> Features > CHINESE PROVERBS

Autumn

| 2018-09-21
(Chinese Social Sciences Today)

This character refers to autumn, which is regarded as the season of the primary harvest, with a mood of gladness and gratitude. It is also associated with sadness and depression, as it signifies the imminent arrival of harsh winter, reminding people of the inevitability of old age and death.


一叶知秋
yī yè zhī qiū

Yi ye refers to “a leaf” and zhi qiu means “to know autumn.” This proverb, taken literally, means that through a falling leaf, one can tell that autumn is coming. It indicates the ability to see change coming from weak and ambiguous signals.


The proverb originated from the Huai Nan Zi, a Daoist work written by Liu An (179-122 BCE), the King of Huainan, together with his guests. “Witnessing leaves falling from the trees a man will know that the end of the year draws near. When seeing the water in a bottle freeze, a man will realize that it is getting cold. This is deducing the situation in the distance by analogizing things nearby.” The proverb emphasizes that noticing signs of new threats or opportunities in time is a core attribute of a good leader or ruler. Nowadays, the proverb is often used to describe a person who is good at anticipating and exploiting change.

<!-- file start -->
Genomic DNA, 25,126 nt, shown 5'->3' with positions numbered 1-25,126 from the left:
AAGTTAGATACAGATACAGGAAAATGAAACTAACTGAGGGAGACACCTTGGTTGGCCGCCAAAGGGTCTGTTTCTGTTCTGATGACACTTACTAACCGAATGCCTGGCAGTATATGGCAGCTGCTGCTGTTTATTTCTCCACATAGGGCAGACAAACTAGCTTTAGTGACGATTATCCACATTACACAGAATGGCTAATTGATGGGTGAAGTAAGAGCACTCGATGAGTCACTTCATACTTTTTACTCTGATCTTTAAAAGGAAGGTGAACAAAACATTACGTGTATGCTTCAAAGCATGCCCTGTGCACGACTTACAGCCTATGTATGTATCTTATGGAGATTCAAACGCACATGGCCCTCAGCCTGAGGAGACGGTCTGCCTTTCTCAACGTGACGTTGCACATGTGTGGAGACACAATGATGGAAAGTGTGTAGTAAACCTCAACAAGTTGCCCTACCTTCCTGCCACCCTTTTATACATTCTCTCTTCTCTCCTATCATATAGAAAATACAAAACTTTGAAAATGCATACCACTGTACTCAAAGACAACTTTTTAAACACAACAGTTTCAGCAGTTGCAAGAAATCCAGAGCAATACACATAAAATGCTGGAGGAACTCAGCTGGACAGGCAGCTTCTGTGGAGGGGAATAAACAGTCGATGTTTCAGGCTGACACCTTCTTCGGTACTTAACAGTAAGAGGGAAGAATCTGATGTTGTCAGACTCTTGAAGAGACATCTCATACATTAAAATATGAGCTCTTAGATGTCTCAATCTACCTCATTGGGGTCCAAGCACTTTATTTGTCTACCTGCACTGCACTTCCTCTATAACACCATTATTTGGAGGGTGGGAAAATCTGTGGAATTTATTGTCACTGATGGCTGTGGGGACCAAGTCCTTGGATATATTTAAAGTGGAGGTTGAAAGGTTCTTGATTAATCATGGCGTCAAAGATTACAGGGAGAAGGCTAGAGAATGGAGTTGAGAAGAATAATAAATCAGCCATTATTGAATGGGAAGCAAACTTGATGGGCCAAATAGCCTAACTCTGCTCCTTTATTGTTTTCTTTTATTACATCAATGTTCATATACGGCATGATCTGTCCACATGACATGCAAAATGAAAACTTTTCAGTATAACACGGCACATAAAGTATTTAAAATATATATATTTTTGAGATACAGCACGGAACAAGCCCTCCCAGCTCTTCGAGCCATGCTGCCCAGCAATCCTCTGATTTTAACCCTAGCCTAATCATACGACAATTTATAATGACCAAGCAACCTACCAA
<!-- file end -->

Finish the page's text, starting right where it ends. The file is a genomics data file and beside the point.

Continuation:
春华秋实
chūn huá qiū shí

Chun refers to spring and hua indicates flowers. Qiu is autumn while shi refers to fruits. The proverb is commonly used as a metaphor for the cause and effect relationship. Just as one needs to plant in spring for a fall harvest, hard work is the key to success. In addition, in some literature the proverb is referenced to say that time passes quickly.


The other meaning of the term is derived from a story in the Records of the Three Kingdoms by Chen Shou (233–297), a historian in the Western Jin Dynasty (266-316). In this story, chun hua indicates literary talent while qiu shi represents moral integrity. Late in the Eastern Han Dynasty (25-220), Cao Zhi (192-232), a prince of the state of Cao Wei, valued an official named Liu Zhen (180-217) for his writings. Another staff member, Xing Yong (?-223), was given the cold shoulder by Cao because he strictly followed the rules. Liu petitioned Cao to put Xing in an important position. He said that Cao should not prefer chun hua (aptitude for writing) to qiu shi (virtue).

 

(edited by REN GUANHONG)